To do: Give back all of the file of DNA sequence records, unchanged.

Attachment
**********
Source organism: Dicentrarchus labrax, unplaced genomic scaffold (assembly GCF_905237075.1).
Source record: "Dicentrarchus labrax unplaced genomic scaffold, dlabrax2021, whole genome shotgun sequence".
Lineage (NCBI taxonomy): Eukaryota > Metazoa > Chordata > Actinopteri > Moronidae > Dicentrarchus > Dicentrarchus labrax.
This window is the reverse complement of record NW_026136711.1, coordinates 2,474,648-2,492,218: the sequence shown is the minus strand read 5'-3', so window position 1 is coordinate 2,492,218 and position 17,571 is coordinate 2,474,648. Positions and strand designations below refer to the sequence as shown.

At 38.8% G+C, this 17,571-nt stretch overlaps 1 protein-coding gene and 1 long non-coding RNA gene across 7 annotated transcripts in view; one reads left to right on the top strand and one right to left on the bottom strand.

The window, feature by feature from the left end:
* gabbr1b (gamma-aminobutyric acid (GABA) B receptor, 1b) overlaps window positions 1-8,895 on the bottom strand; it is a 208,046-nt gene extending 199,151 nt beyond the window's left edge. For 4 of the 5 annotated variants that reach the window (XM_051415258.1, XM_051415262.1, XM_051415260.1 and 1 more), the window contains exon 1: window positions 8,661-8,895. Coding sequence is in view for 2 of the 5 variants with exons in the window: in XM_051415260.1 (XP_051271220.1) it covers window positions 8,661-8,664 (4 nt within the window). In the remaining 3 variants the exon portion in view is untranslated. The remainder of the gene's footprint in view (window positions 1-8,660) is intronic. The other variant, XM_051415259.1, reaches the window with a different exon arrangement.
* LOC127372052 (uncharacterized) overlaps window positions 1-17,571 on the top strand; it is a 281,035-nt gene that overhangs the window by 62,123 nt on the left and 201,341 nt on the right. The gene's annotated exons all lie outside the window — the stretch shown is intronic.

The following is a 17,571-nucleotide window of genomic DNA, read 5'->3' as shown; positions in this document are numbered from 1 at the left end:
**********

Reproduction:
Source organism: Dicentrarchus labrax, unplaced genomic scaffold (assembly GCF_905237075.1).
Source record: "Dicentrarchus labrax unplaced genomic scaffold, dlabrax2021, whole genome shotgun sequence".
Lineage (NCBI taxonomy): Eukaryota > Metazoa > Chordata > Actinopteri > Moronidae > Dicentrarchus > Dicentrarchus labrax.
This window is the reverse complement of record NW_026136711.1, coordinates 2,474,648-2,492,218: the sequence shown is the minus strand read 5'-3', so window position 1 is coordinate 2,492,218 and position 17,571 is coordinate 2,474,648. Positions and strand designations below refer to the sequence as shown.

At 38.8% G+C, this 17,571-nt stretch overlaps 1 protein-coding gene and 1 long non-coding RNA gene across 7 annotated transcripts in view; one reads left to right on the top strand and one right to left on the bottom strand.

The window, feature by feature from the left end:
* gabbr1b (gamma-aminobutyric acid (GABA) B receptor, 1b) overlaps window positions 1-8,895 on the bottom strand; it is a 208,046-nt gene extending 199,151 nt beyond the window's left edge. For 4 of the 5 annotated variants that reach the window (XM_051415258.1, XM_051415262.1, XM_051415260.1 and 1 more), the window contains exon 1: window positions 8,661-8,895. Coding sequence is in view for 2 of the 5 variants with exons in the window: in XM_051415260.1 (XP_051271220.1) it covers window positions 8,661-8,664 (4 nt within the window). In the remaining 3 variants the exon portion in view is untranslated. The remainder of the gene's footprint in view (window positions 1-8,660) is intronic. The other variant, XM_051415259.1, reaches the window with a different exon arrangement.
* LOC127372052 (uncharacterized) overlaps window positions 1-17,571 on the top strand; it is a 281,035-nt gene that overhangs the window by 62,123 nt on the left and 201,341 nt on the right. The gene's annotated exons all lie outside the window — the stretch shown is intronic.

The following is a 17,571-nucleotide window of genomic DNA, read 5'->3' as shown; positions in this document are numbered from 1 at the left end: